Sample size calculation

A two tail Fischer exact test applied to two cohorts of 100 patients each will have 84.45 power in estimating a 20% difference in the incidence of genitor-urinary dysfunctions. With a group size of 100 patients per arm it is possible to find a significant difference (α= 0.05, β= 0.1555).

With a drop-out estimated rate of 5%, the required sample size is 212 patients. If the number of drop-outs exceed 5%, we plan to ask the ethics committee to enroll more patients to be able to keep the power of analysis well above 80%.

Statistical analysis

The Primary end-point measure will be evaluated using Fisher’s exact test (one-sided). The different incidences of genitor-urinary dysfunction according to sex and the results of each questionnaire will be evaluated using the Mann–Whitney U test and the t-test. Mc Nemar’s test will be used to evaluate changes in questionnaires results overtime. Statistical analysis will be performed in accordance with the intention-to-treat principle.

Data collection and monitoring

Data will be collected daily using an Access database by one physician for each hospital and referred to a research fellow who will monitor the included data for all institutions. Patients will fill out questionnaires during pre and post-operative physical examinations. There will be regular contact between the study coordinators and the participating centers through scheduled meetings every 3 months. Uroflowmetry and ultrasound measurement of post-void bladder volume will be performed by the urologists of each institution, colonoscopies will be performed by endoscopists of each institution.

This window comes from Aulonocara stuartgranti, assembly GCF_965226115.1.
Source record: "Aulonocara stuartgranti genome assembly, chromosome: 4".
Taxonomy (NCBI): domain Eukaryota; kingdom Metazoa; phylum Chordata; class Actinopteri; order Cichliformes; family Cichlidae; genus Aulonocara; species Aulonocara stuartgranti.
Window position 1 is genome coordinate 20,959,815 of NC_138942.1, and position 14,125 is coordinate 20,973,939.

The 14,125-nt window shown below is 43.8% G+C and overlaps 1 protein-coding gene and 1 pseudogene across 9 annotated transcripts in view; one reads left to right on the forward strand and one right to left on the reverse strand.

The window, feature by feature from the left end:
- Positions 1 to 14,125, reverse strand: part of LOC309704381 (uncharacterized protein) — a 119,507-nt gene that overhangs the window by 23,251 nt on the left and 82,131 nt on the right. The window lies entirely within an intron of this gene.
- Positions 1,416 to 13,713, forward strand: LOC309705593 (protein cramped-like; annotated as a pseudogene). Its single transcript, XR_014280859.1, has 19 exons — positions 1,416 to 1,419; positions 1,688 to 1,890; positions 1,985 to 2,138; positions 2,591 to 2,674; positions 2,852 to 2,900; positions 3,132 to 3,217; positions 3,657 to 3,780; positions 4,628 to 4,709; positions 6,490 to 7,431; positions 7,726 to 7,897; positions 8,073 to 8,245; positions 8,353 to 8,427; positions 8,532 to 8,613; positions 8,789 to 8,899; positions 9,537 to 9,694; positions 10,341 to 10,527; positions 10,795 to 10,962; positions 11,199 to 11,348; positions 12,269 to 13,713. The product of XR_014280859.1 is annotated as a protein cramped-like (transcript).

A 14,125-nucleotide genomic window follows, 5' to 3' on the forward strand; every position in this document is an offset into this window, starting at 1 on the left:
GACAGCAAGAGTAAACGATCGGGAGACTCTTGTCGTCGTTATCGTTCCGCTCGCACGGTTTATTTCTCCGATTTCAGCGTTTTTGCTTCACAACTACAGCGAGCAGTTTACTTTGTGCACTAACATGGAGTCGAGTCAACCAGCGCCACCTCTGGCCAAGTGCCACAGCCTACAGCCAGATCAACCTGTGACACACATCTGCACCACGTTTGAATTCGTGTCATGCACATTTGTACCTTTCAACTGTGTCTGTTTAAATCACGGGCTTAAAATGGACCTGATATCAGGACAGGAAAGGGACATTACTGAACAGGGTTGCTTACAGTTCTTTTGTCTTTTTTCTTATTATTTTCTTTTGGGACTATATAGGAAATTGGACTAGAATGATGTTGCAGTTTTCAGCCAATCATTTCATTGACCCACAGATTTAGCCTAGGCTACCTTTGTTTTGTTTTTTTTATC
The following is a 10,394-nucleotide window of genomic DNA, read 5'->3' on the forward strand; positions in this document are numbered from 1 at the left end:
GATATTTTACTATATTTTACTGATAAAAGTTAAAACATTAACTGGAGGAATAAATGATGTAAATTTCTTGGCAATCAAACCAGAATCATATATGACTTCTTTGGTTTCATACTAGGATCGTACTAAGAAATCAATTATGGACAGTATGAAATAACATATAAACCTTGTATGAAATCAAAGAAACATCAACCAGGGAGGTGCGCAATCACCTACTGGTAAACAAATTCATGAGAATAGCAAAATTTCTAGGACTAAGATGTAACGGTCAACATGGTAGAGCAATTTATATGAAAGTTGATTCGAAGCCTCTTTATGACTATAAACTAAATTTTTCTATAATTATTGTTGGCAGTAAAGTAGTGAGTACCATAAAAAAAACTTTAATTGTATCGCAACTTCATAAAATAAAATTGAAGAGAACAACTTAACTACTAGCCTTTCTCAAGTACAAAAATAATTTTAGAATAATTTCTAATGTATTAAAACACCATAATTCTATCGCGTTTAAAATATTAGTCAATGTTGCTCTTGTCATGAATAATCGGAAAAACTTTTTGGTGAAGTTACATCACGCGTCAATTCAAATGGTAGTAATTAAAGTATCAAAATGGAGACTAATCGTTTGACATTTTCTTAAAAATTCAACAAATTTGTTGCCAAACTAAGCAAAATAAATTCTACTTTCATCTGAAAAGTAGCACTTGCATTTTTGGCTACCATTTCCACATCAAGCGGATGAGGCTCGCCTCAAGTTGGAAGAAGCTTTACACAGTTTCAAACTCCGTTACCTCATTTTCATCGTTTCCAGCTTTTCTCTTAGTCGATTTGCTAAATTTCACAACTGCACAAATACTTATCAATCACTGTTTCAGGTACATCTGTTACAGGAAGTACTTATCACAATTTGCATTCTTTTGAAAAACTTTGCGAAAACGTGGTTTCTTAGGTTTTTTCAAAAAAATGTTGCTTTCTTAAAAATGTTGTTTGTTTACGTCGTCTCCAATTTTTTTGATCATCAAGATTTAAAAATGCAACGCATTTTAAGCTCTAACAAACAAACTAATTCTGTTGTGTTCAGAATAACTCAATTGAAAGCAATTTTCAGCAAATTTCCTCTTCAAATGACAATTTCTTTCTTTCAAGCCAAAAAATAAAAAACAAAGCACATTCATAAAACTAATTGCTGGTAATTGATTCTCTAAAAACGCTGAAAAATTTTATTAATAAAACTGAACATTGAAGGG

Discussion

The discussion of the benefits or disadvantages between high tie and low tie in rectal surgery continues to be debated. Retrospective evaluations [9,31] have not produced a high level of significance regarding this issue. On the one hand, the risk of poor blood supply of the anastomosis could outweigh the oncological benefits of performing high ligation of the inferior mesenteric artery routinely, on the other hand a more powerful disease staging achieved with high ligation of the inferior mesenteric artery is found to be associated with an acceptable anastomotic leak rate. There is an increased risk of poor colonic stump blood supply when relying on the marginal artery alone, therefore, if this artery is not adequate, a more extended intestinal resection has to be performed, even if it is oncologically unnecessary. Performing lymphadenectomy extending to the origin of the inferior mesenteric artery even for low ligation provides data on the disease involvement of apical nodes. A significantly lower incidence of anastomotic leak in one or other group could indicate a technical policy for patients for which the vascular component might play a key role. Reduction of fistula in laparoscopic anterior rectal resection will produce a significant improvement in quality of life for these patients. Investigating pre and post-operatibegenitor-urinary function will provide a more complete assessment of the impact of laparoscopic anterior rectal resection on functional outcomes. Arterial ligation far from the hypogastric plexus could help in preserving pelvic autonomic functions, giving a better quality of life to patients.